Resurrected from the ashes of Gary’s Bistro, the sister restaurant to “Local Republic” has emerged with a pared down menu and a focus on locally sourced meats and produce. Staff tell me it’s been open about two months, and the chef of Georgia Pine, Scott Smith, has Local Republic roots.

I went for lunch on Mike “Gadget Geek” Stock’s suggestion. We met at the bar and moved to a table. He ordered a reuben, I ordered the trout special. As appetizers I ordered a pickle plate and Mike ordered octopus. I added an extra side, some collards.





One of the biggest reubens I've ever seen.

One of the biggest reubens I’ve ever seen.

Trout special. Excellent fish, as good as anything I had in Savannah over the weekend.

Trout special. Excellent fish, as good as anything I had in Savannah over the weekend.

Everything was good, no stinkers in the lot. The pickles were tasty and subtle, the octopus had a hint of spice to it. Collards were tender and hit the spot. My fish was as good as anything I had while near the Atlantic coast, and Mike’s reuben was the king of sandwiches, in terms of size.

I’m told the menu is a work in progress, so expect more changes. But what I’ve seen so far is promising, and gives me hope this restaurant will stand to the big three of this region (Local Republic, Graft, Three Blind Mice) and lose nothing in the comparison.

The Georgia Pine
1250 Scenic Highway, Suite 1240
Lawrenceville, GA 30045
(770) 978-1800

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Note: Mike’s take on this meal can be seen here.

Oyster Bay Cafe is a restaurant found on Lawrenceville Square, whose focus is fresh sustainable seafood with plenty of oyster and shrimp options. Classed as a gastropub on Urban Spoon, I’m not sure I see that. To me, it evokes an Atlantic Ocean seafood shack, perhaps crossed with a little Vortex style kitsch.


The Inside is bigger than it appears from the outside.

The restaurant is long and thin inside, and bigger than it appears from the outside.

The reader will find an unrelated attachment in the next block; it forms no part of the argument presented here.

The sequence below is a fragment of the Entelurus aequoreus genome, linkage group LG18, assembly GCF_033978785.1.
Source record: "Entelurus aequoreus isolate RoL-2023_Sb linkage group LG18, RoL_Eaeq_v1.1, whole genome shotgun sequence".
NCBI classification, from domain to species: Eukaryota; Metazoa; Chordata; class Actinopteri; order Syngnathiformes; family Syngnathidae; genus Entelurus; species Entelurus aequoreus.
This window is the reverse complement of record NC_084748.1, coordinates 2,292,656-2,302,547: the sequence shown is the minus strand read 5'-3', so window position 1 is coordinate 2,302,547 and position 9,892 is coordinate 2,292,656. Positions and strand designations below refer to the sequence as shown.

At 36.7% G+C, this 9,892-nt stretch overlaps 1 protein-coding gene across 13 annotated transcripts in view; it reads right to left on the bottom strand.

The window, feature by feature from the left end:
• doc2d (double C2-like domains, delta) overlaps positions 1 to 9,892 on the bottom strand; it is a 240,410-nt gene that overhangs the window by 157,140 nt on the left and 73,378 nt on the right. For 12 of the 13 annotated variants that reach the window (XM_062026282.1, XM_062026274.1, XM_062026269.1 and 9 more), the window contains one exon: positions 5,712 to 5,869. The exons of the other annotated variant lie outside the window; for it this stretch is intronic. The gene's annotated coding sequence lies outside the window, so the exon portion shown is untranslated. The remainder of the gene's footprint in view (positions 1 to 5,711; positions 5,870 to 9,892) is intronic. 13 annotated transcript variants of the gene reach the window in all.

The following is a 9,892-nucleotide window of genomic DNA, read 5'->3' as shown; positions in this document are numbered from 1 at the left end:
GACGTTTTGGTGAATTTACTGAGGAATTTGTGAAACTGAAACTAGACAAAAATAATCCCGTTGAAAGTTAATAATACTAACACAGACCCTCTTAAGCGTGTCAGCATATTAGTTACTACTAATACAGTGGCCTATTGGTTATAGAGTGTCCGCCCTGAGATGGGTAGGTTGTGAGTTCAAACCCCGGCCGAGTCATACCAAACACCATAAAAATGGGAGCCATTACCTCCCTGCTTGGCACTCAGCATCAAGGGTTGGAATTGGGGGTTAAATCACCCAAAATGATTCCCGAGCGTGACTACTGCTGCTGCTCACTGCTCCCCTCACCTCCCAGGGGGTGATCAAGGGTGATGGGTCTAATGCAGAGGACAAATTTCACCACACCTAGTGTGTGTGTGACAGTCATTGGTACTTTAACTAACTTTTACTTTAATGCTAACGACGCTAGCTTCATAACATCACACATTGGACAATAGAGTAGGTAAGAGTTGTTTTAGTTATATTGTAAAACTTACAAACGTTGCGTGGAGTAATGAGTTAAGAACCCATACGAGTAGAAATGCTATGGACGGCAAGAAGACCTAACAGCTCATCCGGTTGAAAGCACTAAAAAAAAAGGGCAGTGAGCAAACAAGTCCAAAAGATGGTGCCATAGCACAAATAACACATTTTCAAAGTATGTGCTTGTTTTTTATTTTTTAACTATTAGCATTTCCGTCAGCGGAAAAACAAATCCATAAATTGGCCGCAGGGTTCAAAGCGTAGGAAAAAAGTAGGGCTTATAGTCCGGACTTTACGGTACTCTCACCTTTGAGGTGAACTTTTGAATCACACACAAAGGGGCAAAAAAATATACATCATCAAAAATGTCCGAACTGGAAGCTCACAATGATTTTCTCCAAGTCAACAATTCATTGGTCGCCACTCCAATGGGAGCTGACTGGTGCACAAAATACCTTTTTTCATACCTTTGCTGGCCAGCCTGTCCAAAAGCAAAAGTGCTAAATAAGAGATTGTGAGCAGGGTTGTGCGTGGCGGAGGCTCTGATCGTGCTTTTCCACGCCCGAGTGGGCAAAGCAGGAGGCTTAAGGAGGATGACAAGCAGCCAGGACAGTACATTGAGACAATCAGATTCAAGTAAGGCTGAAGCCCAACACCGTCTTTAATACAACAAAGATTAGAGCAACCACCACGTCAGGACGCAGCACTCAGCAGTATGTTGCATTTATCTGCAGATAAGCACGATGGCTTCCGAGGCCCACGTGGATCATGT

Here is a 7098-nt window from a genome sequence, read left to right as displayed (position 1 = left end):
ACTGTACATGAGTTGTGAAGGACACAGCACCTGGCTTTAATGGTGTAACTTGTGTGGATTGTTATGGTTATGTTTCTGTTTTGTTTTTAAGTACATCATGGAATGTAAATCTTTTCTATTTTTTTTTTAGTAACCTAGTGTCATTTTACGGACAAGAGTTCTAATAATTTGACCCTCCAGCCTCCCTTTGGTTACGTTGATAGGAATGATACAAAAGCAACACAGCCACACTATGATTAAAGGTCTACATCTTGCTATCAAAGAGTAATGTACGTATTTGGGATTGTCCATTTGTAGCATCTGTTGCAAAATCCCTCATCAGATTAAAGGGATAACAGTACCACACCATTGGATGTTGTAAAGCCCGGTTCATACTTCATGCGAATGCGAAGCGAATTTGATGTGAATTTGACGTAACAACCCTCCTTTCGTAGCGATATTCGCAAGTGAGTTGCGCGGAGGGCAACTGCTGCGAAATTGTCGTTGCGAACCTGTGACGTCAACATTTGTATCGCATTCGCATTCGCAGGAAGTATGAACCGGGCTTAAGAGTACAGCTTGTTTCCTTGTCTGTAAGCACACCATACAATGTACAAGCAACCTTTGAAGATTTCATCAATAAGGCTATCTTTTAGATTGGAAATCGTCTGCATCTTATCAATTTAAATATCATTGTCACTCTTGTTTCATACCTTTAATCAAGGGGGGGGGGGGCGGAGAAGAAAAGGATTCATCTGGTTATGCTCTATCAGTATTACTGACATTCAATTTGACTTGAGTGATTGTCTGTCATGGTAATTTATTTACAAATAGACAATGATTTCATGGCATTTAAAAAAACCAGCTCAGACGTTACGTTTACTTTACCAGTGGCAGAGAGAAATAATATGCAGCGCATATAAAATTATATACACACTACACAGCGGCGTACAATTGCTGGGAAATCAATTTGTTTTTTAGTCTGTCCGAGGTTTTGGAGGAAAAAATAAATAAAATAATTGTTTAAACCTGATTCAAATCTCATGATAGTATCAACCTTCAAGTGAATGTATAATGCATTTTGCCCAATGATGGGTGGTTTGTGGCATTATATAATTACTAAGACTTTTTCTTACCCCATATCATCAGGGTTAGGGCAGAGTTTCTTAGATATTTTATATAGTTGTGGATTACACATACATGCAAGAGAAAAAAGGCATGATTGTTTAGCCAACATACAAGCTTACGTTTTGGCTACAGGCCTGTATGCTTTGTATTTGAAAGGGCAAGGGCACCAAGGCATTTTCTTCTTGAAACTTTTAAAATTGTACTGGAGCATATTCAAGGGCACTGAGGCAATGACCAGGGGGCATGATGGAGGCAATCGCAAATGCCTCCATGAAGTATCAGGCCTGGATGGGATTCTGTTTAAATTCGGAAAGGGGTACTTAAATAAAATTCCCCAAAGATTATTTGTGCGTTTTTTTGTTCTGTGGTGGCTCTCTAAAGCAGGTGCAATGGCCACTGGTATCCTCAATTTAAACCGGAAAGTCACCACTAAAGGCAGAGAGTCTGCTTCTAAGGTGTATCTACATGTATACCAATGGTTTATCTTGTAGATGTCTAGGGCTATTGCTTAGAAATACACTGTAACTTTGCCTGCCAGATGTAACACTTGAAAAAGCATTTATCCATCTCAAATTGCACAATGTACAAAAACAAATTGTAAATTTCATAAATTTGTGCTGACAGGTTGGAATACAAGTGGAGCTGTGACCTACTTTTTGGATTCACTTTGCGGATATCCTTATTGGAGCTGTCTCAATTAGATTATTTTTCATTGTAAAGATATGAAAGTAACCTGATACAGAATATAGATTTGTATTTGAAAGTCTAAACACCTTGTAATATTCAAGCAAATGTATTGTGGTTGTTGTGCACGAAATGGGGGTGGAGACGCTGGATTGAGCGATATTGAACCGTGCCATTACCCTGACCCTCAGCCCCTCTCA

We came for lunch, were feeling a little cautious and not hungry enough to push the dinner offerings, so my daughter went with a bacon shrimp po boy and I got a shrimp and fish fried basket, broccoli instead of fries. We had 6 steamed oysters to start with, tender and good.


Later our plates arrived.

Fish and shrimp basket, with slaw.

Fish and shrimp basket, with slaw.

Bacon shrimp po boy, paired with some excellent fries.

Bacon shrimp po boy, paired with some excellent fries.

The fried fish was well cooked, dry, hot, and tasty. The po boy was good. My daughter leaves food she doesn’t care for, but she took what she couldn’t eat home, including the fries. Fries at Oyster Bay have a light crust (I think I’ve tasted similar at Checkers), and she liked that crust a lot.

Staff here are good, homespun and chatty, a fine complement to the food.

Oyster Bay has a sister restaurant in Loganville, O’Shucks. We’ll be reviewing that restaurant in a later post. But for now, know that a good inexpensive seafood option is available in Lawrenceville, and if you’re close, I suggest you go often.

Complementary review: The 285 Foodies thread on this restaurant.

Oyster Bay Cafe
125 West Crogan Street
Lawrenceville, GA 30045
(770) 910-7521

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Tip: 60 cent oysters on Tuesdays.

Southern’s Best is pretty outside and inside, and manages to be cute at the same time. In many ways, it would be a good place for a casual first date. The menu is simple and straightforward. Meats tend towards chicken or turkey. One of a fistful of vegetables are made without meat, and retain plenty of flavor.

Roughly at the corner of Five Forks and Sugarloaf Parkway, across from Fronteras and Athens Cafe, and completely opposite the Publix at this corner.

I enjoyed my cornbread roll, but the spices in the roll might not work for everybody. Please don’t mistake this simple menu for plain spicing, because the people here do know how to draw flavor out of their food.

Southern’s Best Cafe
3315 Sugarloaf Parkway
Lawrenceville, GA 30045
(770) 864-9495

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It’s a tiny wings joint near Club Drive and Pleasant Hill, and it has a unique (I’d say very good) wings sauce. The sauce has more in common with a finely ground salsa than the tomato soup consistency of a vinegar based wings sauce. For that reason, I’d suggest trying it out.


You can see black and red pepper specks in their wings sauce.

It’s Asian run, if not Asian owned. I’d guess Korean owners. The iconography is cute, the inside is clean and neat, the tables are nice, and I hope this place makes it. The finely ground nature of the sauce comes though in the specks of pepper you can see on your wings (both black and red). They’re not afraid of spice here, something that leaves me smiling big time.

Crazy Wings
1455 Pleasant Hill Road, Suite 101
Lawrenceville GA 30044